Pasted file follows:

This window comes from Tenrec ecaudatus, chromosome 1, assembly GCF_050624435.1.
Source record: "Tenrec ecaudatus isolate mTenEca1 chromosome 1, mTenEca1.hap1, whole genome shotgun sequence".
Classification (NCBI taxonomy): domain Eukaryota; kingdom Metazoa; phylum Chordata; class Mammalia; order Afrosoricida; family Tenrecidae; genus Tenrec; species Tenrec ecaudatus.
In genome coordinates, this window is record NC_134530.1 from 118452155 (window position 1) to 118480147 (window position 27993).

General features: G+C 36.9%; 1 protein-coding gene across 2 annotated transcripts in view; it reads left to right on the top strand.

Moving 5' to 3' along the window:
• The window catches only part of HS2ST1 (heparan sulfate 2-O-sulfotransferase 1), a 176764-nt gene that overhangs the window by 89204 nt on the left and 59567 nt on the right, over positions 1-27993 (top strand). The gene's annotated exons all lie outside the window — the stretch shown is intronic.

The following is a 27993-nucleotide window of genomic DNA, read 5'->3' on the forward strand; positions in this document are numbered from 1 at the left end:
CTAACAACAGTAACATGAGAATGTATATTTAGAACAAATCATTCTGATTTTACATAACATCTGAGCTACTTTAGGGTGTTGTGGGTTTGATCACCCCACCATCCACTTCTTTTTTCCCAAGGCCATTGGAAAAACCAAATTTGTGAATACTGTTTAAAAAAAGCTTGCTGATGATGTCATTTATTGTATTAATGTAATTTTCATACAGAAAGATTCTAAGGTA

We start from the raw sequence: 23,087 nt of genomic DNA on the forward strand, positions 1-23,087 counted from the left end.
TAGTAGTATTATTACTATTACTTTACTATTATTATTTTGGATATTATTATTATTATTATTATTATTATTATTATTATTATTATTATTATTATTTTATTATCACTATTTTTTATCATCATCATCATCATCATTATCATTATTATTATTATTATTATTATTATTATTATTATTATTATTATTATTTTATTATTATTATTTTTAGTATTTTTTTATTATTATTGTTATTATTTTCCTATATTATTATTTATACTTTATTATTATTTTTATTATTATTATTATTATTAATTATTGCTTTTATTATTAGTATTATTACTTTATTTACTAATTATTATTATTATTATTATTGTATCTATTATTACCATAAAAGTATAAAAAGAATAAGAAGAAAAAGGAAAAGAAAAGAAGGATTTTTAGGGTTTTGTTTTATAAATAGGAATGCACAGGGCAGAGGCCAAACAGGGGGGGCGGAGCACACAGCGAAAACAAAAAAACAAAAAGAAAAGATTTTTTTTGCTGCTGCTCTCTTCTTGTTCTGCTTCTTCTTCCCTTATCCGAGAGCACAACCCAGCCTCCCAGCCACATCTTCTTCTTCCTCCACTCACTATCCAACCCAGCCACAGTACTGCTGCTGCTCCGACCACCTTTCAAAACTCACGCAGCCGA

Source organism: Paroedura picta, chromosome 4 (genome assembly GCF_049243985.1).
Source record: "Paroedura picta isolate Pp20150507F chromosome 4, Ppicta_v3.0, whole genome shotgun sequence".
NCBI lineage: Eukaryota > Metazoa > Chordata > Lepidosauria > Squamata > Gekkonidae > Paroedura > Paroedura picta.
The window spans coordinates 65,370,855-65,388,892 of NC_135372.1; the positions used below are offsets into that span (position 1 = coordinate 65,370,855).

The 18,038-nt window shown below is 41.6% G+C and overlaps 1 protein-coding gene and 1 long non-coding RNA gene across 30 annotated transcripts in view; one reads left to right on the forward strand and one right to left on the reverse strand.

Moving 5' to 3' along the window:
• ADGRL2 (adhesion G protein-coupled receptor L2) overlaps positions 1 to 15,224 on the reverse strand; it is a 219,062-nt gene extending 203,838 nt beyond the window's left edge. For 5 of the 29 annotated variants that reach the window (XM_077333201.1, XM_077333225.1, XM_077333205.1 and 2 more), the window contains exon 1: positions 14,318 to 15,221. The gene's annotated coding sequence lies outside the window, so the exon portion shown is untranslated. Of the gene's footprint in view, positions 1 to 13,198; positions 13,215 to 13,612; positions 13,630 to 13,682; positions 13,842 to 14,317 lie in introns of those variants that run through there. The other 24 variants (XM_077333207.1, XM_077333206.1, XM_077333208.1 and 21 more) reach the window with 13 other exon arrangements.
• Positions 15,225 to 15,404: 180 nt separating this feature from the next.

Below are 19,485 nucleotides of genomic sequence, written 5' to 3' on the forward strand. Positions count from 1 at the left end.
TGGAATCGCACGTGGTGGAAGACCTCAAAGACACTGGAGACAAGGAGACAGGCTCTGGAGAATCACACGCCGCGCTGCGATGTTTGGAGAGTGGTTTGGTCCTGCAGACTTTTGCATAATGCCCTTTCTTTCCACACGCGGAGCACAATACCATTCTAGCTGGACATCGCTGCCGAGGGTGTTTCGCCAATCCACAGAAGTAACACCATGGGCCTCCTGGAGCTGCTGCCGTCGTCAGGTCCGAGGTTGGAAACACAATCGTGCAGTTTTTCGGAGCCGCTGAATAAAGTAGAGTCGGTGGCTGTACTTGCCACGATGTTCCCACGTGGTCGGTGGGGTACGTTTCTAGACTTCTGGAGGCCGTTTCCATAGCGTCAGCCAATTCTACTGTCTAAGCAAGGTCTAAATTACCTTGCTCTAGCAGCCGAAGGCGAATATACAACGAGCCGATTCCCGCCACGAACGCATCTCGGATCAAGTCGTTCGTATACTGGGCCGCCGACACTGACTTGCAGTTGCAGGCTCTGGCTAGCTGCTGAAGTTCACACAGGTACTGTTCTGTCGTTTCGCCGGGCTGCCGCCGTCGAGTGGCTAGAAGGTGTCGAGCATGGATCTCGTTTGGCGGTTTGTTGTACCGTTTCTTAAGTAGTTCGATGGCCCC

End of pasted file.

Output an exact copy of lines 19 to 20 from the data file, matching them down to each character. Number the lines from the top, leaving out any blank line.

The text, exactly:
• Positions 15,225 to 15,404: 180 nt separating this feature from the next.

Below are 19,485 nucleotides of genomic sequence, written 5' to 3' on the forward strand. Positions count from 1 at the left end.